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A growing trend in medicine is the use of cloud-based services to analyze patient data and assist with diagnosis and/or treatment. Such services may utilize machine learning and other algorithms that are processed on servers owned and controlled by the service provider. The service provider never sells the hardware responsible for running the diagnostic algorithms, nor does it publicly disclose the algorithms or hardware used. The service provider might thus believe that it can offer its service while preserving the patentability of its non-public system and components thereof. But the Federal Circuit’s recent decision in Quest Integrity USA LLC v. Cokebusters USA Inc. suggests otherwise.1
In Quest, the patent at issue claimed a system for assisting with the inspections of commercial furnaces.2 The system received data from sensors placed throughout the furnace, stored the data, algorithmically analyzed the data, and generated a two- or three-dimensional image of the furnace for visual inspection and diagnosis.3 The application for the patent was filed in June 2004.4
Quest (the patentee) had used this patented system commercially on at least one occasion more than one year prior to filing its patent application, in February-March 2003.5 It inspected the furnace of a customer for $72,060, providing the customer with two inspection reports.6 Quest did not sell any hardware or software to the customer during this exchange.7 Nor did it disclose the algorithm or hardware comprising the system.
Quest later sued Cokebuster, a competitor, for infringing the patent. Cokebuster argued that the patent was invalid under the 35 U.S.C. § 102(b) on-sale bar provision (pre-AIA), which states that a patent is invalid if “the invention was . . . on sale in this country, more than one year prior to the date of the application for patent in the United States.”8 According to Cokebuster, Quest sold the invention in 2003 when it provided a customer with inspection reports for profit.9 The Federal Circuit agreed with Cokebuster, stating that “[s]ale of a product (here, sale of the [inspection r]eports) produced by performing a claimed process implicates the on-sale bar.”10 The court found it irrelevant that Quest did not sell the furnace inspection hardware or software.11 The court therefore found the claims invalid.12
In view of Quest, those in the cloud-based diagnostic services industry should be cautious about offering services (e.g., testing or diagnostic reports) prior to filing applications for all desired patent protection. Offering a cloud-based service for profit might be considered a commercial sale of the system as a whole, even if the customer has no knowledge of how the system works and is given no control over the system’s operation. It is not clear from Quest whether individual hardware components of the system (e.g., a specialty processor or drive) are deemed on sale for purposes of 35 U.S.C. § 102(b) when the system as a whole is used to serve a customer, but one could argue based on Quest that at least every necessary component of the system is on sale under such circumstances.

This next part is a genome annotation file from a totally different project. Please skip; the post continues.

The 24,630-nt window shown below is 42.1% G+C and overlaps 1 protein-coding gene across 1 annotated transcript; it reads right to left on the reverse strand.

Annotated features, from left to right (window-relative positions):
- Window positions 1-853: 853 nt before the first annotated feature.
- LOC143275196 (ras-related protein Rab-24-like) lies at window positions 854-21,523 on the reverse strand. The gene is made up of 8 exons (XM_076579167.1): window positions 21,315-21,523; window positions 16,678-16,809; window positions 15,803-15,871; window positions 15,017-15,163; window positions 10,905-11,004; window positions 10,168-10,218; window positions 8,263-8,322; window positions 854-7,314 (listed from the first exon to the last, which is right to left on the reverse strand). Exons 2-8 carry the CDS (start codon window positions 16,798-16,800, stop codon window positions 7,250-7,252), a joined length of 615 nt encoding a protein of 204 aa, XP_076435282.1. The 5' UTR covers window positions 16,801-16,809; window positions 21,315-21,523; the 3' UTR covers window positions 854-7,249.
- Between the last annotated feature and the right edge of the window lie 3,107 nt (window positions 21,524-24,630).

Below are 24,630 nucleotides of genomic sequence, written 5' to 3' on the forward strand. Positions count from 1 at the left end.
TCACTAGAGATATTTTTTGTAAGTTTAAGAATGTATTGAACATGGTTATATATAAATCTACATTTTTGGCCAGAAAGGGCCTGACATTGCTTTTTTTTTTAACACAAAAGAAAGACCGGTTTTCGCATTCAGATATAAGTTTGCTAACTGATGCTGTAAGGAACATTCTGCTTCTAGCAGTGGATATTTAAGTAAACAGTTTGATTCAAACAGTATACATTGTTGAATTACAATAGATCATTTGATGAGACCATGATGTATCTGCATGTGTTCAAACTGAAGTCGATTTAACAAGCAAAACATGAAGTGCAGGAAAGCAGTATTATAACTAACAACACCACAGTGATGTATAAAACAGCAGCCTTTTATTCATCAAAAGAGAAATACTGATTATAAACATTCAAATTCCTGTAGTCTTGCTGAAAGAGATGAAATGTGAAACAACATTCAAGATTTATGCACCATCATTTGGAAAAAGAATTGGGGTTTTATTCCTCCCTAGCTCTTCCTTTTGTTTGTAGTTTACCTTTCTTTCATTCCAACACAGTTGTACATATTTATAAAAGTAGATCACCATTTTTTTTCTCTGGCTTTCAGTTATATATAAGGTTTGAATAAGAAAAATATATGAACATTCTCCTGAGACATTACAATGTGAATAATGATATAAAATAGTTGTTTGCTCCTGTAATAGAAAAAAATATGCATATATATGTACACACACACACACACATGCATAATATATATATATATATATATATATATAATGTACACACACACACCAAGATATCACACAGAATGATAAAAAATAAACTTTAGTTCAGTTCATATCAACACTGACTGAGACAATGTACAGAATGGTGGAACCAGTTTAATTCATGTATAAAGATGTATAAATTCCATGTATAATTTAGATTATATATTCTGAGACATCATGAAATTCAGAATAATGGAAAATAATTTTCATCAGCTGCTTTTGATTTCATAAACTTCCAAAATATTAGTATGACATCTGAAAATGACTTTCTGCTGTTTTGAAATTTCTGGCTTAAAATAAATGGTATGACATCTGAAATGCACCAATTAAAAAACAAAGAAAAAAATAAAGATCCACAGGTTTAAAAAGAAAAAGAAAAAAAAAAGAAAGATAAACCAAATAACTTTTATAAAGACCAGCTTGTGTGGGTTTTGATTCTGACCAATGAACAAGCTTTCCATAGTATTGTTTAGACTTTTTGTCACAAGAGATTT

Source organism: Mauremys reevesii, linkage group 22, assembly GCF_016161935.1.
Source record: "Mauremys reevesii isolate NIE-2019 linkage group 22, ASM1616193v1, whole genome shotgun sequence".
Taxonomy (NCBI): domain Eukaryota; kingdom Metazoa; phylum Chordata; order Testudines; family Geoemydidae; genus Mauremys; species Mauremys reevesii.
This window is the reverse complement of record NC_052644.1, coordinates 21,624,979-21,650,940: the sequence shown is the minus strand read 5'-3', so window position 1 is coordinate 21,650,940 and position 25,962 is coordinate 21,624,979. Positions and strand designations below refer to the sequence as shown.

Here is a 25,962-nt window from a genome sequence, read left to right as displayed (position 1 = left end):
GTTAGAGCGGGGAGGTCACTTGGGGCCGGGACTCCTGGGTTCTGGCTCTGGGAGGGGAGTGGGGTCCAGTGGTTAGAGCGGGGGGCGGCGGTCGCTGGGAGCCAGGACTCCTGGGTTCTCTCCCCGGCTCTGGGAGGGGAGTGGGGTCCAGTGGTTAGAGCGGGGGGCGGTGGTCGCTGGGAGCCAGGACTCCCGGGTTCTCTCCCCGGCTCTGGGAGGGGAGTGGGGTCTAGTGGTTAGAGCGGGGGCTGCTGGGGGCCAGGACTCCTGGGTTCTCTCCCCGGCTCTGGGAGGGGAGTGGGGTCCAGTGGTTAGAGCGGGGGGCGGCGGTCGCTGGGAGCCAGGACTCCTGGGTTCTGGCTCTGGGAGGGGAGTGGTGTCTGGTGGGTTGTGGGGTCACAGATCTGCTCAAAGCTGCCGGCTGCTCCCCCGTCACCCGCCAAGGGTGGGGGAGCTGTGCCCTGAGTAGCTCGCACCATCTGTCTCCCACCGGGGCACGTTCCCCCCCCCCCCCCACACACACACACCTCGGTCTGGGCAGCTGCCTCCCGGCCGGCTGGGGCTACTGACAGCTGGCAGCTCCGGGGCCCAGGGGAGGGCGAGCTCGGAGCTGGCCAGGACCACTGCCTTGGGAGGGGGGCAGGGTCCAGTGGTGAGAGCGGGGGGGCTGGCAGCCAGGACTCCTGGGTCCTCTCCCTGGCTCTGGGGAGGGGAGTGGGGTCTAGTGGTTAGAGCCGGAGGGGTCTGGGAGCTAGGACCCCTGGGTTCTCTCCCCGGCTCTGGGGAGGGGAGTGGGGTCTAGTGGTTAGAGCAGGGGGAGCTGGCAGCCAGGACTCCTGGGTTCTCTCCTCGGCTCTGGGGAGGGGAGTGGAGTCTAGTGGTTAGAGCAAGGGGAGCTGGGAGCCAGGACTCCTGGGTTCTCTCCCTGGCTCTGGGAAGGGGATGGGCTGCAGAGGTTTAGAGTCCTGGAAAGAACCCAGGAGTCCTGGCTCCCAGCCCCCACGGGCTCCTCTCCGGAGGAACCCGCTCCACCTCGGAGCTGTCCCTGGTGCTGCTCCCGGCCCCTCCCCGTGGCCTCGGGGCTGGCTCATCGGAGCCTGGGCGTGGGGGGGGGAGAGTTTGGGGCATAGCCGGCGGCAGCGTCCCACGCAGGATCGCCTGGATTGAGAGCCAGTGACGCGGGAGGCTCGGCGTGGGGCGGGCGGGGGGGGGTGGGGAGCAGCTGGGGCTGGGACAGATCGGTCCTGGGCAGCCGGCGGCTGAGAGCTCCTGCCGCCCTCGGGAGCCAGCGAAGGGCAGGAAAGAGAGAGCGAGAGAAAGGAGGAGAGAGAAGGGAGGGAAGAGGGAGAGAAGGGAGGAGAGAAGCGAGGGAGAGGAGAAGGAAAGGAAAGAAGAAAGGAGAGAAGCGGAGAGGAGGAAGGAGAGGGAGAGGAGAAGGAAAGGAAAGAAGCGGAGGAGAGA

Cloud-based service providers should be particularly careful now, as the one-year grace period for the on-sale bar discussed in Questis not available for newly-filed patent applications.13 This means that in most cases, the sale of a cloud-based service might immediately serve as anticipatory prior art and potentially render invalid future patent applications on the underlying technology.
Cloud-based service providers should thus carefully examine their technology for potential patentable inventions prior to offering services to others. For example, even where a current service might be of minimal commercial value, the technology underlying that service might have future applications with vastly greater value. Service providers do not want to find themselves in the position where they cannot patent an important technology because they offered a downstream service for sale before they recognized the technology’s potential.
However, even when a service provider has unwittingly offered a valuable unpatented technology for sale as in Quest, all is not necessarily lost. The technology would still qualify for trade secret protection provided the service provider did not disclose the underlying technology. This would not prevent competitors from independently developing the technology, but it would prevent competitors from misappropriating it. Note, however, that filing a patent application results in the public disclosure of the underlying technology, thereby eliminating the potential for trade secret protection. So if a service provider opts for trade secret protection, it must do so prior to filing for patent protection. Quest, for example, found itself in the unenviable position of publicly disclosing its technology by filing a patent application and then having its patent invalidated under the on-sale bar, leaving Quest with neither patent or trade secret protection over its invention. Cloud-based service providers should take care not to repeat Quest’s missteps.
- 924 F.3d 1220 (Fed. Cir. 2019).
- Id. at 1223-25.
- Id. at 1227.
- Id. at 1225.
- 35 U.S.C. § 102(b) (pre-AIA).
- Quest, 924 F. 3d at 1225.
- Id. at 1227.
- Id. at 1235. For certain claims (claims 30 and 40), the Federal Circuit remanded for further proceedings regarding whether Quest practiced these claims when providing its services in 2003.
- Compare 35 U.S.C. § 102(b) (pre-AIA) with 35 U.S.C. § 102(a)-(b) (post-AIA).